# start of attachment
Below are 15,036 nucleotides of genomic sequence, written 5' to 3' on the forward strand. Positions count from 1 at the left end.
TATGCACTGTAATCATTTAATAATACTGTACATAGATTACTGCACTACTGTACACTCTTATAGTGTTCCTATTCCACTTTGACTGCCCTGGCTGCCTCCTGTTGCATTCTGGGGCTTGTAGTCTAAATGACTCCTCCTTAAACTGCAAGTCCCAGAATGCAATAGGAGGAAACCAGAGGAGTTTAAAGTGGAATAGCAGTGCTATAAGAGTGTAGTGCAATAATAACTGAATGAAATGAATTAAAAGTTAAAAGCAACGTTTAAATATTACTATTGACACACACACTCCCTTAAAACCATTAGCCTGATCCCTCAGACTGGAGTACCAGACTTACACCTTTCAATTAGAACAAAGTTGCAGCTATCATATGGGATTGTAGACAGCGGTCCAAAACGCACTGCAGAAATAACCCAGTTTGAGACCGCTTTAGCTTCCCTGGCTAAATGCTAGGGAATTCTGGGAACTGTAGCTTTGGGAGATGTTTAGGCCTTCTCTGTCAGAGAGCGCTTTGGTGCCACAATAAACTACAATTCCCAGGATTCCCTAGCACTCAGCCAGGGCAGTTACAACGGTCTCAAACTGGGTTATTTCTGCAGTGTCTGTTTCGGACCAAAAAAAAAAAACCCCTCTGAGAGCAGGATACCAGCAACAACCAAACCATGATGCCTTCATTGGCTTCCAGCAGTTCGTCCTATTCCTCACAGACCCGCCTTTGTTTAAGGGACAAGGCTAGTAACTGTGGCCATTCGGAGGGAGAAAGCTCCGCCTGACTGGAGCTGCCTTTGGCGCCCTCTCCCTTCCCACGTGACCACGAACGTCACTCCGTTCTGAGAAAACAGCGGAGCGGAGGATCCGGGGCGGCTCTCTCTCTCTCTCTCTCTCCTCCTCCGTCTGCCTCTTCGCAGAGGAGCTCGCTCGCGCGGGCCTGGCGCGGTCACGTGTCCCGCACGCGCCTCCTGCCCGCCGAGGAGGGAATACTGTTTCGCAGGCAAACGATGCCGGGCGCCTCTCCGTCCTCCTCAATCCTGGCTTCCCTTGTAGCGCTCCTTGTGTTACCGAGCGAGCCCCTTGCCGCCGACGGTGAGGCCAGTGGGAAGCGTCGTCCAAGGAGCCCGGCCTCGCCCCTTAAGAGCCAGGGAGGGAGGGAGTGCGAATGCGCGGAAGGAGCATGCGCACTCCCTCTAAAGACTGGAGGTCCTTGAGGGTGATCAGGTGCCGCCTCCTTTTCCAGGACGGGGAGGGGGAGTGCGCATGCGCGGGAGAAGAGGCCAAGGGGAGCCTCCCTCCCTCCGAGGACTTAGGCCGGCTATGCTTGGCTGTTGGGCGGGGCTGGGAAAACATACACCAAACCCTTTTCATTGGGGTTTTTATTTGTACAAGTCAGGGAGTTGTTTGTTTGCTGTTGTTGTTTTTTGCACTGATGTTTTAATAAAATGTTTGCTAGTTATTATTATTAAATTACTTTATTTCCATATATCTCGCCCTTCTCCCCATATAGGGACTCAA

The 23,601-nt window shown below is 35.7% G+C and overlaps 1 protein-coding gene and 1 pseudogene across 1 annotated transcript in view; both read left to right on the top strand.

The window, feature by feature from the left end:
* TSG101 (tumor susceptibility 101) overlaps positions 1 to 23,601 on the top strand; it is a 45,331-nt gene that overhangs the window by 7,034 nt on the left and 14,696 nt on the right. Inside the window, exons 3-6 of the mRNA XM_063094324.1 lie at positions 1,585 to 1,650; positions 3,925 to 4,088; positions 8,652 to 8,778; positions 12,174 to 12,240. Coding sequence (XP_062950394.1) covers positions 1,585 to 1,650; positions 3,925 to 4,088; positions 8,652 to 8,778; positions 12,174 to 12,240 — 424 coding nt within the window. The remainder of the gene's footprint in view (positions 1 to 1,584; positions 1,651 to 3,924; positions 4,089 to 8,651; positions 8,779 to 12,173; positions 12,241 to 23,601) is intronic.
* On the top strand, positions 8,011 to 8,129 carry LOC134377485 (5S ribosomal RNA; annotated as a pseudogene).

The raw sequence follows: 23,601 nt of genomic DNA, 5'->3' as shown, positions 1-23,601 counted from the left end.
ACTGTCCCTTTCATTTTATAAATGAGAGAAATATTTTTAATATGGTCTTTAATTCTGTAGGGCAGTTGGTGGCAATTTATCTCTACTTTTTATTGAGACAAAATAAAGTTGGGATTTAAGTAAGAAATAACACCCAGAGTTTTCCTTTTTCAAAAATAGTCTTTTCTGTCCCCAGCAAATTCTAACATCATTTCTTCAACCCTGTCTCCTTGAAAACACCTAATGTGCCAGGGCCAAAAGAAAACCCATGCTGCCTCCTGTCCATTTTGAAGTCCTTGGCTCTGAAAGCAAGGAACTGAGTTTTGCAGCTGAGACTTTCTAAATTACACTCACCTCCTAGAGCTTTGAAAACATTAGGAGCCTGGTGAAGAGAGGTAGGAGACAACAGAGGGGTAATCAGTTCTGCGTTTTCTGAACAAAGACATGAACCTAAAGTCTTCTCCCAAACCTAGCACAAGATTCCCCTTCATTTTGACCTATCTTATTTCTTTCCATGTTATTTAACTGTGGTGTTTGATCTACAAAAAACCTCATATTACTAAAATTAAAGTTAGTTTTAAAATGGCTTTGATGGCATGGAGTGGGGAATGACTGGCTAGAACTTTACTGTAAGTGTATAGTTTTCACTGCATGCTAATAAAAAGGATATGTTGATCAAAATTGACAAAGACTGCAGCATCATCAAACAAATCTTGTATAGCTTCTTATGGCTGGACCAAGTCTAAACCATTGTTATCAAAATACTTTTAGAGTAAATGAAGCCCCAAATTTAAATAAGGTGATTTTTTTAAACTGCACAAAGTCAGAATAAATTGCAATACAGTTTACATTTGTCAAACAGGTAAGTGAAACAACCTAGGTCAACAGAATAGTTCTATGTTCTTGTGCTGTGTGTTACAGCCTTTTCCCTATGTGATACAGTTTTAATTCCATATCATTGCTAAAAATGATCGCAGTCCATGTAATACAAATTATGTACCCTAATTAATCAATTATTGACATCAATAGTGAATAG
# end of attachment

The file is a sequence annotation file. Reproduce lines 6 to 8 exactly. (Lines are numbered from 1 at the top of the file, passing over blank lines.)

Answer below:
* On the top strand, positions 8,011 to 8,129 carry LOC134377485 (5S ribosomal RNA; annotated as a pseudogene).

The raw sequence follows: 23,601 nt of genomic DNA, 5'->3' as shown, positions 1-23,601 counted from the left end.
ACTGTCCCTTTCATTTTATAAATGAGAGAAATATTTTTAATATGGTCTTTAATTCTGTAGGGCAGTTGGTGGCAATTTATCTCTACTTTTTATTGAGACAAAATAAAGTTGGGATTTAAGTAAGAAATAACACCCAGAGTTTTCCTTTTTCAAAAATAGTCTTTTCTGTCCCCAGCAAATTCTAACATCATTTCTTCAACCCTGTCTCCTTGAAAACACCTAATGTGCCAGGGCCAAAAGAAAACCCATGCTGCCTCCTGTCCATTTTGAAGTCCTTGGCTCTGAAAGCAAGGAACTGAGTTTTGCAGCTGAGACTTTCTAAATTACACTCACCTCCTAGAGCTTTGAAAACATTAGGAGCCTGGTGAAGAGAGGTAGGAGACAACAGAGGGGTAATCAGTTCTGCGTTTTCTGAACAAAGACATGAACCTAAAGTCTTCTCCCAAACCTAGCACAAGATTCCCCTTCATTTTGACCTATCTTATTTCTTTCCATGTTATTTAACTGTGGTGTTTGATCTACAAAAAACCTCATATTACTAAAATTAAAGTTAGTTTTAAAATGGCTTTGATGGCATGGAGTGGGGAATGACTGGCTAGAACTTTACTGTAAGTGTATAGTTTTCACTGCATGCTAATAAAAAGGATATGTTGATCAAAATTGACAAAGACTGCAGCATCATCAAACAAATCTTGTATAGCTTCTTATGGCTGGACCAAGTCTAAACCATTGTTATCAAAATACTTTTAGAGTAAATGAAGCCCCAAATTTAAATAAGGTGATTTTTTTAAACTGCACAAAGTCAGAATAAATTGCAATACAGTTTACATTTGTCAAACAGGTAAGTGAAACAACCTAGGTCAACAGAATAGTTCTATGTTCTTGTGCTGTGTGTTACAGCCTTTTCCCTATGTGATACAGTTTTAATTCCATATCATTGCTAAAAATGATCGCAGTCCATGTAATACAAATTATGTACCCTAATTAATCAATTATTGACATCAATAGTGAATAG